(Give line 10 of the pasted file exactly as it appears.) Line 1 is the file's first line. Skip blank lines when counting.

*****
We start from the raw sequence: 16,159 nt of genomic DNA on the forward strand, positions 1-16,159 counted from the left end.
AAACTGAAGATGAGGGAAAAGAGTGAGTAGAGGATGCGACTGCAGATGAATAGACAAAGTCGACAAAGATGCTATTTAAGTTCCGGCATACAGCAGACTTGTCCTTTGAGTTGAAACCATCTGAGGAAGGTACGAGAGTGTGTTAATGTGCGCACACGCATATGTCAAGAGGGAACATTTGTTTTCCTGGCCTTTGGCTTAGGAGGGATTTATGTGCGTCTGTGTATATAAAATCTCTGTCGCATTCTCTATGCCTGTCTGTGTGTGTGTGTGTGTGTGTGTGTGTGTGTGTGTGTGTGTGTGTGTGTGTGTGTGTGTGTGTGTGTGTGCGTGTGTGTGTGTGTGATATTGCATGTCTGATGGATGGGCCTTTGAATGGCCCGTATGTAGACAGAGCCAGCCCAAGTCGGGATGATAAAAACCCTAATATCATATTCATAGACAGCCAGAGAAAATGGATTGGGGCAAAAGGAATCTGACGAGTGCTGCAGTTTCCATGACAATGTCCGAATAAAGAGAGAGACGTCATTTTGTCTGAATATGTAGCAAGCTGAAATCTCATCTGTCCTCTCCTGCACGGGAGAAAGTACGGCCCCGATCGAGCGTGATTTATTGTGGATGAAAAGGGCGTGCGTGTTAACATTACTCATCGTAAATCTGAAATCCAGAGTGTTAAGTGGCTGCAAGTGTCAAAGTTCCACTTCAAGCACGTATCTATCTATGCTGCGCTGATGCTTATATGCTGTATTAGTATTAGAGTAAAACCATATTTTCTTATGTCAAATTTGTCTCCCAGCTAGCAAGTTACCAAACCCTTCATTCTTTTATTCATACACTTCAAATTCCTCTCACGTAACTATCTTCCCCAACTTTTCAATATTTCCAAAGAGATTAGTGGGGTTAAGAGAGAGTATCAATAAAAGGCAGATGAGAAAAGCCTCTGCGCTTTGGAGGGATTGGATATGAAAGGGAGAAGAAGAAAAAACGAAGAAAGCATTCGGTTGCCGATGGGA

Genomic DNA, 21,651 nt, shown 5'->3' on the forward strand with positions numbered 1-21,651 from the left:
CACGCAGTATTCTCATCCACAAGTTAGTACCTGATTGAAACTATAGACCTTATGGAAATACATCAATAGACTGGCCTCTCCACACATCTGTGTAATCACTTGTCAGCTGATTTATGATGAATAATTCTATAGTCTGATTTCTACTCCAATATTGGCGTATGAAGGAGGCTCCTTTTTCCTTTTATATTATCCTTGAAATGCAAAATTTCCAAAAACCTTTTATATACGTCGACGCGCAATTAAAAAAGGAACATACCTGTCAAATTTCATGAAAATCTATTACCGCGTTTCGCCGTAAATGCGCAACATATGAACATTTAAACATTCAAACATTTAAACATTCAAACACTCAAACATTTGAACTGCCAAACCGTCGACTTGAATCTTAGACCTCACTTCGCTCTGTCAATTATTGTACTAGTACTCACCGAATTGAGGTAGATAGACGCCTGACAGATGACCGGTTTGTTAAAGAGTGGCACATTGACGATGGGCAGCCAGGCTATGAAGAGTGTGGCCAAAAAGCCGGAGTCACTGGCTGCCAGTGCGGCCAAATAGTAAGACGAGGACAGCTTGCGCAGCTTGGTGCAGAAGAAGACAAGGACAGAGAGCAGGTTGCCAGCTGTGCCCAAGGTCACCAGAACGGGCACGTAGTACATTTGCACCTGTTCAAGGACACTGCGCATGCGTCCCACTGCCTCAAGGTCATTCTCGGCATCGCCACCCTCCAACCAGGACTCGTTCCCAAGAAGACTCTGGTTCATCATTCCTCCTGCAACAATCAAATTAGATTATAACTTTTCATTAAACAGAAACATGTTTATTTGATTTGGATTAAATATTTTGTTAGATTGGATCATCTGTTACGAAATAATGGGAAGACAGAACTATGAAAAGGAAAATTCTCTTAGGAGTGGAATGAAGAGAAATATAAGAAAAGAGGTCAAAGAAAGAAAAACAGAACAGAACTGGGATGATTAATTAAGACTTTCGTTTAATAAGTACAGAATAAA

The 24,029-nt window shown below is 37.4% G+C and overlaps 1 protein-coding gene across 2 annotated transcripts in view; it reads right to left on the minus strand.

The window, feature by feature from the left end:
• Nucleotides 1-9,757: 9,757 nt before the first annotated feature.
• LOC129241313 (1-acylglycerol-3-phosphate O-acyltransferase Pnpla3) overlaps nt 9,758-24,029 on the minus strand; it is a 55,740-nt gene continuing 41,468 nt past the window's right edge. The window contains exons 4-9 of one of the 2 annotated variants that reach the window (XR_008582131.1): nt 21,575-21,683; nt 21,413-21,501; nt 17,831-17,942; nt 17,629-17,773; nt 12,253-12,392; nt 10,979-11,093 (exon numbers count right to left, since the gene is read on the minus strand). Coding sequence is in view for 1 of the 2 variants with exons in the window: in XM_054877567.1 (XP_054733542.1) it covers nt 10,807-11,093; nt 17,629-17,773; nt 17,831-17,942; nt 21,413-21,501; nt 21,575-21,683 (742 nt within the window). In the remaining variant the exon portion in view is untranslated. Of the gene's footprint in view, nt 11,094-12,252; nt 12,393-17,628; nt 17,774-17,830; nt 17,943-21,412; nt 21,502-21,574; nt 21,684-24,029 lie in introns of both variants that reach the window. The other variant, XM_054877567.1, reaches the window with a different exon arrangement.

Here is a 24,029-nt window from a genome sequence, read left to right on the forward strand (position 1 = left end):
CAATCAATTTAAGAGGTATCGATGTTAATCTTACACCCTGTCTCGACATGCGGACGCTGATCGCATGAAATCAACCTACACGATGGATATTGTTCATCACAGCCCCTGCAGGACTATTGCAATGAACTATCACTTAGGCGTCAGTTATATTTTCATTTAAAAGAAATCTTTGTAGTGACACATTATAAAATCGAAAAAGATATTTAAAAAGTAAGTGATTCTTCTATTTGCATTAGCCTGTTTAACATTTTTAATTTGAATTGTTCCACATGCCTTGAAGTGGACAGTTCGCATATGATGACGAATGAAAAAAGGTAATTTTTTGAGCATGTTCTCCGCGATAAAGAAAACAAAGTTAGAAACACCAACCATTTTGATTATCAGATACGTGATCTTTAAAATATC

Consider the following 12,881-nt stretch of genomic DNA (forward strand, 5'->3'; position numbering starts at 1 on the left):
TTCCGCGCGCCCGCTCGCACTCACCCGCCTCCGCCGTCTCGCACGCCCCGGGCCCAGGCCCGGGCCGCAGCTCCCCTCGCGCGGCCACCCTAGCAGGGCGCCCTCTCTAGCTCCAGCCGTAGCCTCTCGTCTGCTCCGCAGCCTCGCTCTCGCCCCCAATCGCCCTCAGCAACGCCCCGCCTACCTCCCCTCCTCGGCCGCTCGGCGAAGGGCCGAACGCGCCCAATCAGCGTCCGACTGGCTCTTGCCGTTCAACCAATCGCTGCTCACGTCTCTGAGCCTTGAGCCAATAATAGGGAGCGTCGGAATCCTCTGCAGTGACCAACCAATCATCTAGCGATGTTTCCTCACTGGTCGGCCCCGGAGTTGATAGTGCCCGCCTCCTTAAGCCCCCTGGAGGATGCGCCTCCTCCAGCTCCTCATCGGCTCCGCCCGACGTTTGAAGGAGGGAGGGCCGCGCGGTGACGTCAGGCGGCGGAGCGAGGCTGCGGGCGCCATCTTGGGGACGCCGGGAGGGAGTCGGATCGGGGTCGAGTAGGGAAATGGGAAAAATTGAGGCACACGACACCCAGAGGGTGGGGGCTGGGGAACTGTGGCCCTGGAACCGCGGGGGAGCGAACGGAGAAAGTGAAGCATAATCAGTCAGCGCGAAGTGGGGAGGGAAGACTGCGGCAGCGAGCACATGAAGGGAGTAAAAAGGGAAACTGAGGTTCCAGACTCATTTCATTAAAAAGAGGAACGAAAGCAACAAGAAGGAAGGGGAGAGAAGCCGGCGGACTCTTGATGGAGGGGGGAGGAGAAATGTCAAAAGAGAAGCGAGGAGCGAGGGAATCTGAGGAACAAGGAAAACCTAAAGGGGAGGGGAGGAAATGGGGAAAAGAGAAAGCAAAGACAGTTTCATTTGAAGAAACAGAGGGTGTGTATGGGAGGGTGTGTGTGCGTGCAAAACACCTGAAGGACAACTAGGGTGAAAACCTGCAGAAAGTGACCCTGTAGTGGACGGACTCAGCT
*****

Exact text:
CAATCAATTTAAGAGGTATCGATGTTAATCTTACACCCTGTCTCGACATGCGGACGCTGATCGCATGAAATCAACCTACACGATGGATATTGTTCATCACAGCCCCTGCAGGACTATTGCAATGAACTATCACTTAGGCGTCAGTTATATTTTCATTTAAAAGAAATCTTTGTAGTGACACATTATAAAATCGAAAAAGATATTTAAAAAGTAAGTGATTCTTCTATTTGCATTAGCCTGTTTAACATTTTTAATTTGAATTGTTCCACATGCCTTGAAGTGGACAGTTCGCATATGATGACGAATGAAAAAAGGTAATTTTTTGAGCATGTTCTCCGCGATAAAGAAAACAAAGTTAGAAACACCAACCATTTTGATTATCAGATACGTGATCTTTAAAATATC